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The Shining

The Shining

by Stephen King

The Shining Chapter 21 Summary

How It All Goes Down

Night Thoughts

  • (The first section of this chapter features Jack's night thoughts.)
  • It's about 10 pm and Jack and Wendy are in bed. Wendy's asleep and Jack is thinking about the call from Al Shockley that had come earlier that evening.
  • Al wants to know why Jack called Ullman. Jack says it was revenge for Ullman acting so superior to Jack when he first interviewed him. Jack says it was a mistake, one he won't repeat.
  • Now Al wants to know about the book Jack is planning. He admits it with excitement. Al gets really mad and accuses Jack of wanting to write a "scum-job" on the hotel Al owns.
  • Jack tries to defend himself, and Al starts listing all the things he's done for Jack. Al says that Jack can keep his job if he promises never to call Ullman again, and if he promises never to write a book on the Overlook.
  • Stunned and hurt about the second condition, Jack chokes with rage. But, he agrees.
  • When Wendy asks about the call, he tells her it was just a courtesy call from Al.
  • He's full of shame over the conversation with Al, and he vows revenge. He will definitely write that book. He's way too tense and nervous to sleep.
  • (Now for Wendy's night thoughts.)
  • Wendy isn't really asleep. She's listening to Jack breathe and wondering about his dreams. Are she and Danny in them? She's not sure the Overlook is good for any of them.
  • She's very concerned about Jack. She thinks, "The most frightening thing […] is that all of Jack's drinking symptoms had come back, one by one…all but the drink itself" (21.73).
  • He wipes his mouth all the time; he isn't typing as fast, and he's throwing out more pages; he's chewing Excedrin; and, he's very snappy and aggravated by everything.
  • She's worried about his temper. She thinks he's holding it in too hard, and he might explode if he doesn't vent it – like the boiler down in the basement. He's stopped all his usual ways of venting, like kicking things. But, she feels like he's mad at her and at Danny, too.
  • And now the call from Al. She knows that Al doesn't call anybody unless it's important.
  • Earlier that night, while putting Danny to bed, she tells him she wonders if Al is upset with Jack. Danny says that he is – Al doesn't want Jack to write a book about the Overlook.
  • She really doesn't buy Dr. Edmund's rationalizations. Danny know things he "ha[s] no way of knowing, at all" (21.88).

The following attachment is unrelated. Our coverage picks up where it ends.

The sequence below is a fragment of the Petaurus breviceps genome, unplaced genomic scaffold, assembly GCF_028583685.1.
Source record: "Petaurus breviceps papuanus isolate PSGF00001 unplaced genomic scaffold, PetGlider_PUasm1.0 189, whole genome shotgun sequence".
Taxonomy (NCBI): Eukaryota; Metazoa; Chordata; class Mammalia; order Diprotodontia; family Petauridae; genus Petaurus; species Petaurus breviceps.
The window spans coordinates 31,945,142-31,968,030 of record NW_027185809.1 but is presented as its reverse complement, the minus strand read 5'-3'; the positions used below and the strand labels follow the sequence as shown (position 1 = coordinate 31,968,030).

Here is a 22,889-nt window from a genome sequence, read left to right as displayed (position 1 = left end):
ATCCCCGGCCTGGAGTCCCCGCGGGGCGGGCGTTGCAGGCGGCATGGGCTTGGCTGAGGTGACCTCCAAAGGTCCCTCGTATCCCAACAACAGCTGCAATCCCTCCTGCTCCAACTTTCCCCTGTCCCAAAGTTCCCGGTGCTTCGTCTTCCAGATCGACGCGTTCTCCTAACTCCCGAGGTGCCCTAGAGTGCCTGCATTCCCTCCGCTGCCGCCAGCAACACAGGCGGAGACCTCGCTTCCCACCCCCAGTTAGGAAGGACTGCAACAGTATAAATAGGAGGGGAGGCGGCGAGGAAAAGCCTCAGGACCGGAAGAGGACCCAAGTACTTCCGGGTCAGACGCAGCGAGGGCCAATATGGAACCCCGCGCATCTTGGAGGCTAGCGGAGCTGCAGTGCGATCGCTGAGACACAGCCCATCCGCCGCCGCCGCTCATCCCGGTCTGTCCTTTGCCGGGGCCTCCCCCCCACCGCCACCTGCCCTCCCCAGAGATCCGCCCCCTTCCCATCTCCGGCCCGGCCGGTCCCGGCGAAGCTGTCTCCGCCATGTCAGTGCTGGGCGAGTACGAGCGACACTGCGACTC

• She remembers that Danny "was born with a caul over his face, a simple tissue of membrane the doctor's saw […] once in every seven hundred births, a tissue that the old wives' tales said betokened second sight" (21.93).
  • Tomorrow she's taking Danny to the library. She's going to be blunt with him and ask him about the hotel. That resolved, she feels a little better and manages to fall asleep.
  • (And now, Danny's night thoughts.)
  • Danny is listening to Wendy and Jack sleep, and thinking about them.
  • The nights are the hardest time for Danny. He knows things are bad here, and he knows Wendy is worried.
  • The day he almost went into Room 217, he was on the verge of telling her what happened with the fire extinguisher hose. Several things stopped him. First, he knows that Dr. Edmunds told his parents Tony and the visions weren't really anything to worry about. Second, he's afraid Wendy will think he is "LOSING HIS MARBLES" (21.101).
  • (Flashback.)
  • Danny is at nursery school back in Vermont. His friend Scott tells him that Robin Stenger's dad "LOST HIS MARBLES."
  • Robin is another kid at the school, a kid who looks very sad. According to Scott, Robin's dad was taken to "THE BUGHOUSE" and will never be allowed out (21.106).
  • Danny hears all kinds of rumors about Mr. Stenger. He doesn't know what to believe, so he asks Jack. Patiently, Jack tells him "that Mr. Stenger had been under a great deal of strain, some of it about his family, some of it about his job, and some of it about things only doctors could understand" (21.113). He'd been unable to stop crying or sleep and had smashed up his house. Jack explains that this is not called "LOOSING YOUR MARBLES," it's called "HAVING A BREAKDOWN" (21.113).
  • He hadn't gone to the BUGHOUSE, but rather, the "SANY-TARIUM"(21.113). Like Scott had said, there are bars in the windows and "THE MEN IN THE WHITE COATS" (21.113). These MEN take you away from home and take you to a place with "soft walls" (21.113).
  • When Danny asks Jack when Mr. Stenger will get to come home, Jack says, "NO ONE KNOWS" (21.117).
  • (End Flashback)
  • Sometimes Danny cries when he thinks about when Jack was involved with "the Bad Stuff" (21.119). He's afraid he won't be able to stop and imagines Jack going to the phone and saying,

    "This is Jack Torrance […]. My son here can't stop crying. Please send THE MEN IN THE WHITE COATS to take him to the SANY-TARIUM. That's right, he's LOST HIS MARBLES. Thank you." (21.119)

  • They've accepted Tony and other things about Danny, but maybe the visit to Dr. Edmunds is the first step before THE MEN IN THE WHITE COATS.
  • He really wishes he could tell them about the hotel; he really doesn't want to be here.
  • But, he knows it's Jack's "last chance" (21.121) to get over the things that have happened. He also knows if he doesn't tell soon, they'll be snowed in and unable to leave.
  • Danny decides that tomorrow he'll try to get Tony to show him if there's a way to stop REDRUM.
  • After Jack and Wendy fall asleep, Danny is still tossing and turning anxiously.

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